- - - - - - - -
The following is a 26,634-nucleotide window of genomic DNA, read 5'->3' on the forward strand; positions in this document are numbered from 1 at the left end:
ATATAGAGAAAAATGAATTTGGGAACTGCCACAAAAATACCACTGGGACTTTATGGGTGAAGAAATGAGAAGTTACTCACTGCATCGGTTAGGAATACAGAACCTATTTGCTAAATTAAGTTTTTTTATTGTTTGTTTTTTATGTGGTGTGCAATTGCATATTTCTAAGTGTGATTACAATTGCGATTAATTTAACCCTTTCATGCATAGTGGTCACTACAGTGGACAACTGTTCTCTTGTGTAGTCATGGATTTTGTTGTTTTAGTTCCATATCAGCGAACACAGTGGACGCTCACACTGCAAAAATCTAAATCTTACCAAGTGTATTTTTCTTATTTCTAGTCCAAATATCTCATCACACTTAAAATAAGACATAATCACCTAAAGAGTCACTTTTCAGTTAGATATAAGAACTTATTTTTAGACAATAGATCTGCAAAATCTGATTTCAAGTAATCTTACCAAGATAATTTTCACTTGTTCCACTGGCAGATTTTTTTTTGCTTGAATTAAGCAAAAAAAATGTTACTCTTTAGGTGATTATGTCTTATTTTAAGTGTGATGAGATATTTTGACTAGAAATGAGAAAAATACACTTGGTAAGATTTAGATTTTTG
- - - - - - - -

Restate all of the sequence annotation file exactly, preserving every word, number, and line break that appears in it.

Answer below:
The following is a 26,634-nucleotide window of genomic DNA, read 5'->3' on the forward strand; positions in this document are numbered from 1 at the left end:
ATATAGAGAAAAATGAATTTGGGAACTGCCACAAAAATACCACTGGGACTTTATGGGTGAAGAAATGAGAAGTTACTCACTGCATCGGTTAGGAATACAGAACCTATTTGCTAAATTAAGTTTTTTTATTGTTTGTTTTTTATGTGGTGTGCAATTGCATATTTCTAAGTGTGATTACAATTGCGATTAATTTAACCCTTTCATGCATAGTGGTCACTACAGTGGACAACTGTTCTCTTGTGTAGTCATGGATTTTGTTGTTTTAGTTCCATATCAGCGAACACAGTGGACGCTCACACTGCAAAAATCTAAATCTTACCAAGTGTATTTTTCTTATTTCTAGTCCAAATATCTCATCACACTTAAAATAAGACATAATCACCTAAAGAGTCACTTTTCAGTTAGATATAAGAACTTATTTTTAGACAATAGATCTGCAAAATCTGATTTCAAGTAATCTTACCAAGATAATTTTCACTTGTTCCACTGGCAGATTTTTTTTTGCTTGAATTAAGCAAAAAAAATGTTACTCTTTAGGTGATTATGTCTTATTTTAAGTGTGATGAGATATTTTGACTAGAAATGAGAAAAATACACTTGGTAAGATTTAGATTTTTG